In his speech last week on the Middle-East President Obama called for negotiations between Israel and the Palestinians based on the pre-1967 war boundaries with land-swaps. There was an immediate outcry. Over the weekend the President tried to convince people that this did not represent a change in US policy. Technically the President was correct but there is more to it than that.
President Bush (43) stated it slightly differently but he also called for the pre-1967 boarders plus land-swaps and there was no outcry. The reason is that no one doubted that Bush wanted a strong Israel. Presumably what he meant was that each side would get around the same number of square miles as before the war but they would be in different places.
No one is quite sure if this is President Obama's intention or not. He also called for the new Palestinian state to be contiguous. Since it will almost certainly include the Gaza Strip, there is no way to create a continuous Palestine without dividing Israel in half. This may have been an oversight. He could have been referring to the current patchwork of settlements which requires Palestinians to cross multiple checkpoints. He needs to clarify this position. In fact, he needs to clarify every part of his position.
It doesn't help that the Palestinians are also offended by other parts of his speech. I saw one headline over the weekend that indicated that outrage on both sides over Obama's speech guarantees that no new peace talks will begin.
All of this highlights the main difference between Obama's current Middle-East policies and those of President Bush. Bush was a strong supporter of Israel, possibly the strongest supporter to grace the White House. In contrast, Obama is the weakest and the contrast with Bush makes him seem almost hostile to Israel.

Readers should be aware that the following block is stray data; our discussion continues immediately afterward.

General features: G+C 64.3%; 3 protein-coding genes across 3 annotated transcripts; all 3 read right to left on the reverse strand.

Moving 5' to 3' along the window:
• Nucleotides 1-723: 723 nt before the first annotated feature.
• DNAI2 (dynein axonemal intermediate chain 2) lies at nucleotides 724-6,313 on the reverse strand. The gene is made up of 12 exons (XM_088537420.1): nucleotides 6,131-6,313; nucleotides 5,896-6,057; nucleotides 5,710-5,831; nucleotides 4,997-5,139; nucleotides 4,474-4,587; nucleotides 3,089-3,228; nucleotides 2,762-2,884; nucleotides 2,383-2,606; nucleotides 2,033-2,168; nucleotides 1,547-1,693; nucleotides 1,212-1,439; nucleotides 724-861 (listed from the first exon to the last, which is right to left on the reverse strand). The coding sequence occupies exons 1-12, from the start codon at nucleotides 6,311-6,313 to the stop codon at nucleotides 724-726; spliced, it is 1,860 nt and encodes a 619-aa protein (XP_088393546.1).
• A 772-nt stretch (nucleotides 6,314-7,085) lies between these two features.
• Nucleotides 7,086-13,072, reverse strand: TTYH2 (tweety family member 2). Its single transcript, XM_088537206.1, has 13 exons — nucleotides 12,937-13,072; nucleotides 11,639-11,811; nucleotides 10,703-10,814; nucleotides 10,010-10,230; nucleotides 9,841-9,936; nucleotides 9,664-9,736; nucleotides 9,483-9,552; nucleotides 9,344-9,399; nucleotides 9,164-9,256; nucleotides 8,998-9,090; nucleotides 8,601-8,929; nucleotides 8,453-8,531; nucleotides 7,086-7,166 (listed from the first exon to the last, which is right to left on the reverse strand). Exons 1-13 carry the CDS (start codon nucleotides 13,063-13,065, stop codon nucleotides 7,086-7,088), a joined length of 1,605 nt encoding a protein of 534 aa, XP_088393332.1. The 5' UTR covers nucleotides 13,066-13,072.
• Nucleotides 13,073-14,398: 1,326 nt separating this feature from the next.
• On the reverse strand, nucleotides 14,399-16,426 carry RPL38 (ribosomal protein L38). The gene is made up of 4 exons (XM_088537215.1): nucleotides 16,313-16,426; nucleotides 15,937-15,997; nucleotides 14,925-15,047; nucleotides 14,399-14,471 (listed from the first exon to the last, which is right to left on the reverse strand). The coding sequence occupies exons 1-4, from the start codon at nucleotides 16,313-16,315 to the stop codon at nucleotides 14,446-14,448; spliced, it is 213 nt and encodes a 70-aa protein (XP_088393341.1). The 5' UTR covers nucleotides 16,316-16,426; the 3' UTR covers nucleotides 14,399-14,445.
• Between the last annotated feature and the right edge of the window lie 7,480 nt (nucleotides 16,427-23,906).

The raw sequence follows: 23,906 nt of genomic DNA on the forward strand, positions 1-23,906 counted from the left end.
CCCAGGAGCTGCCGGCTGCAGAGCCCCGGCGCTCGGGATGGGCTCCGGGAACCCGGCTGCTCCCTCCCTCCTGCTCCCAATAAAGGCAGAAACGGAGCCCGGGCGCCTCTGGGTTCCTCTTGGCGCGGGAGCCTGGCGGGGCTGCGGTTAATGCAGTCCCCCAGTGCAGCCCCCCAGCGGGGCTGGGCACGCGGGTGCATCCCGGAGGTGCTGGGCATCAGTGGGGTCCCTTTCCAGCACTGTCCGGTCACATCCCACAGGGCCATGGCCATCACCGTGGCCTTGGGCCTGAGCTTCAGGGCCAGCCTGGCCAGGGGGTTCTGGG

Obama faces problems because of who he is. Even putting aside the rumor that he is a secret Muslim (and, once again, I think that he is a secret atheist) he has a Muslim name and grew up in a Muslim country with a Muslim step-father. Supporters of Israel expect him to favor Arabs over the Israelis because of his background.
Obama brought some of this on himself. He made a point of reaching out to the world's Muslims early in his administration. At the same time he has been deeply critical if Israeli policies. His current speech was given the day before a meeting with the Israeli prime minister and did not include a heads-up of the content of the speech. The whole thing could have been smoothed over by the two country's respective state departments if some advance planning had happened. It didn't and Obama now has to face the fall-out.
A final reason to suspect Obama's motives comes from his political affiliations. He comes from the Progressive wing of the Democratic Party. This group tends to equate modern Israel and Nazi Germany and is often anti-Israel and sometimes anti-Semitic. My wife asked me last week why the political left is so anti-Israel. I did a little poking around over the weekend and realized that they inherited this attitude from the USSR. During the 1967 war, the US and Britain backed Israel and the USSR backed Egypt. Israel is a capitalistic democracy. Egypt in the 1960s was leaning heavily socialist under Nasser. The entire "Israel is as bad as the Nazis" meme came from the USSR ambassador to the UN during the 1967 war. Coming from the Left, Obama is tainted by these attitudes even if he does not share them.
All of this means that Obama may say approximately the same thing as President Bush but people are justified in wondering if he means it the same way.